Demarini to Release New Bat That Instantly Fixes Swing Mechanics, Sources Say
HILLSBORO, OR--Hitting coaches might be at risk of losing their jobs following the leak of groundbreaking information from the Demarini headquarters this past Monday. An anonymous source has revealed plans for the company to release a new bat that will totally fix all the mechanical flaws in any batter’s swing. Although parents and players have believed that expensive, sleekly designed bats have always been able to do this, our source has indicated that this time it’s for real.
“We realized that once parents and athletes realized that a bat can’t miraculously make a swing any better, the mechanically challenged players would stop buying our most expensive products. So we had our engineers get to work.”
It’s estimated that kids with terrible swings make up about 85% of the market for high-end bats across brands. Although these young ballplayers have seen virtually no positive results from using these high-end bats as opposed to those of a more modest price, it usually takes an average of 3-4 years to realize that the bat might not be the real issue.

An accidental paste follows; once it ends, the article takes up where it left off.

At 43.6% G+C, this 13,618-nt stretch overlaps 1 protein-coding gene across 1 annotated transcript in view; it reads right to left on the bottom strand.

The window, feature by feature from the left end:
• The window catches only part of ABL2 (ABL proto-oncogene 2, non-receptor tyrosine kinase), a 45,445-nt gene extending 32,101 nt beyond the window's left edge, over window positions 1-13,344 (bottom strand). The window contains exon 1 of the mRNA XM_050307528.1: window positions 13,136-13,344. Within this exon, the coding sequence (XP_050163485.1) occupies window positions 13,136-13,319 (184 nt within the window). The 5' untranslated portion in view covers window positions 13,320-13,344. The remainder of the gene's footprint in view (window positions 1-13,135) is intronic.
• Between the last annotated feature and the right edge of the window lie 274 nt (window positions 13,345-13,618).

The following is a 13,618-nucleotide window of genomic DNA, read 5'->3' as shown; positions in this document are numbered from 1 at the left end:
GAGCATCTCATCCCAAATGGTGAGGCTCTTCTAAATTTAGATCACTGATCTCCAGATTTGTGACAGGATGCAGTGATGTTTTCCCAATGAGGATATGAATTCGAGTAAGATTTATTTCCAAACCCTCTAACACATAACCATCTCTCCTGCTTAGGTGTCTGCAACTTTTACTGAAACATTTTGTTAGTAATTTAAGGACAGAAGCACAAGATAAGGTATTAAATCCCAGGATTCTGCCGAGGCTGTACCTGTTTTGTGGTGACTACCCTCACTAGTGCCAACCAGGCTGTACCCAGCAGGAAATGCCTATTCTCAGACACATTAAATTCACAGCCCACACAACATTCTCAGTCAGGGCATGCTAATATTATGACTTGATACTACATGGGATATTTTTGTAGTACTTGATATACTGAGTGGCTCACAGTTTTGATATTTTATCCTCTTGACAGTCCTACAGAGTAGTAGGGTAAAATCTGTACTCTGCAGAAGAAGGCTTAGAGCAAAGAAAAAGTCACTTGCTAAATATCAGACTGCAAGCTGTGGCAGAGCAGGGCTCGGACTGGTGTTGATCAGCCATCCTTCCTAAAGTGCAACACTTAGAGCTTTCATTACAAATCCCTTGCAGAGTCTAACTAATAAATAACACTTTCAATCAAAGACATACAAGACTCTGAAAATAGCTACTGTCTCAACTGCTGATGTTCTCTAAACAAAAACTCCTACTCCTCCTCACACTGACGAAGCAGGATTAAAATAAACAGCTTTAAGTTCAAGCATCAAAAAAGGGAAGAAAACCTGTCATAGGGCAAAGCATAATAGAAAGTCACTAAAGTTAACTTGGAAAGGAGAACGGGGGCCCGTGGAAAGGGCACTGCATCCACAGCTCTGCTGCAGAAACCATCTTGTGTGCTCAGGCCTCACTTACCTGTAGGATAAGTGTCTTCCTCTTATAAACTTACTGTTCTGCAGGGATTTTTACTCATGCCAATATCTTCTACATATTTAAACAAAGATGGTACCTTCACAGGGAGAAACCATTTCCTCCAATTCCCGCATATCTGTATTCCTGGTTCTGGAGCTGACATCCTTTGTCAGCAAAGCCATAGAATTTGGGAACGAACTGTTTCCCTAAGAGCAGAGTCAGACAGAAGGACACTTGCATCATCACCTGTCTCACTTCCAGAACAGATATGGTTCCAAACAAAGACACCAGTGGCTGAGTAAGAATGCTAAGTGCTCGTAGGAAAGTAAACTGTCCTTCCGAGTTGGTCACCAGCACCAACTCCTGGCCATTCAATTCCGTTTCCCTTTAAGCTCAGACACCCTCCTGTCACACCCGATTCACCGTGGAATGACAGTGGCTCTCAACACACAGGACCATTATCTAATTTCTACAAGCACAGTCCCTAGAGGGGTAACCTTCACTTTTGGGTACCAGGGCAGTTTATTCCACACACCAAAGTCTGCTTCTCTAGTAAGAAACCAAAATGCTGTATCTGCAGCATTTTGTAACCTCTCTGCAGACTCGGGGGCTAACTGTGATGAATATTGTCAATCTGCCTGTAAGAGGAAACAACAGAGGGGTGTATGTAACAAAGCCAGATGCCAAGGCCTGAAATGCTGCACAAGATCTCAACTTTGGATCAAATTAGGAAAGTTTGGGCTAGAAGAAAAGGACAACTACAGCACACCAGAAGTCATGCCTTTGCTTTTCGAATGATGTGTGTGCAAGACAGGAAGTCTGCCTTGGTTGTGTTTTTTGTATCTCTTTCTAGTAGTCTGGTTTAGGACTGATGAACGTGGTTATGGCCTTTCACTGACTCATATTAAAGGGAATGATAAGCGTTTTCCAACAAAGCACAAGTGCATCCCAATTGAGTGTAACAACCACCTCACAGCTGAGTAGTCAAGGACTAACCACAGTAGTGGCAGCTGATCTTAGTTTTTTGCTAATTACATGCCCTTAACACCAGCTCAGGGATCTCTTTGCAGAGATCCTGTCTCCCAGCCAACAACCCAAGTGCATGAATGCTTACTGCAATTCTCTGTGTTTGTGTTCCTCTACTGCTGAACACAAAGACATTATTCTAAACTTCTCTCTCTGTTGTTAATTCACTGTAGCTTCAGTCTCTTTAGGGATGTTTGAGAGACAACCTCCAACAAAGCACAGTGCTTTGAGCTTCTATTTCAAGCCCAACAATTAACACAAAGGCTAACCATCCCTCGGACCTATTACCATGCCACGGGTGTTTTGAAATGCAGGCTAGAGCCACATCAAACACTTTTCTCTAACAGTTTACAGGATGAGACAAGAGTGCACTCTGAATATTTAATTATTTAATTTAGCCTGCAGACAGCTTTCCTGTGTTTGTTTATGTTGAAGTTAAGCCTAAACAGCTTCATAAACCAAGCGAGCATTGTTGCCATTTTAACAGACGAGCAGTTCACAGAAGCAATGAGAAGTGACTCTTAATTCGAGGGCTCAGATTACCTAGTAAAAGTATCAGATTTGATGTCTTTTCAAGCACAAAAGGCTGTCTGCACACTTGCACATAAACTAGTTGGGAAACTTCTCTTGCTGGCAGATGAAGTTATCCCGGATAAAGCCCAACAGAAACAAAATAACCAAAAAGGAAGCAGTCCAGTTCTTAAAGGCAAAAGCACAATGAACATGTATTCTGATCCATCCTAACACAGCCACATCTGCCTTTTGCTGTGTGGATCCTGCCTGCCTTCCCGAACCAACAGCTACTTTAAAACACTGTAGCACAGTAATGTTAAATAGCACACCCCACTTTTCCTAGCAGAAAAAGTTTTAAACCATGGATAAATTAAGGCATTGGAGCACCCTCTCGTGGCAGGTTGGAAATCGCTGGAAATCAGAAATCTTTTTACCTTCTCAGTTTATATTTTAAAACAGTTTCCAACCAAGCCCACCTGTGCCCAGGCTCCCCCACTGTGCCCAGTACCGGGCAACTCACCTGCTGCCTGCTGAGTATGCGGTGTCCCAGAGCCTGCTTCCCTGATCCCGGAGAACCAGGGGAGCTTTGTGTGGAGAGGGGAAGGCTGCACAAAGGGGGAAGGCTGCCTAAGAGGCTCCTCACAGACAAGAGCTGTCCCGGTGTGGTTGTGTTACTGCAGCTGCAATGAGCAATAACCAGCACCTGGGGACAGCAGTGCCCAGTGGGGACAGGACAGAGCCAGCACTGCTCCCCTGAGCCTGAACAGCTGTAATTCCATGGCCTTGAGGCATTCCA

“We’re excited for the news! Our kid already hits dingers with his CF Zen, so we know that this new development will take him to the next level,” one parent remarked. By “dinger” he clarified that he was referring to any ball that rolls to the outfield grass.
Some of the technology in the new bats includes a ball detecting device embedded in the “sweet spot” of the barrel and a more aerodynamic design to help bat speed. A chip containing a highly sophisticated mind and body control software will also be included with every bat, which is to be inserted into the player’s neck. This chip will program every player to swing like Ken Griffey Jr. without any training at all--every player and parent’s dream come true.
It will be interesting to see how this affects Little League and tournament baseball in the coming years as the technology will definitely give hitters an advantage over pitchers. Wilson is already in the process of engineering a glove to correct fielding mechanics as a response. One thing is certain: the future of baseball is in technology, not training.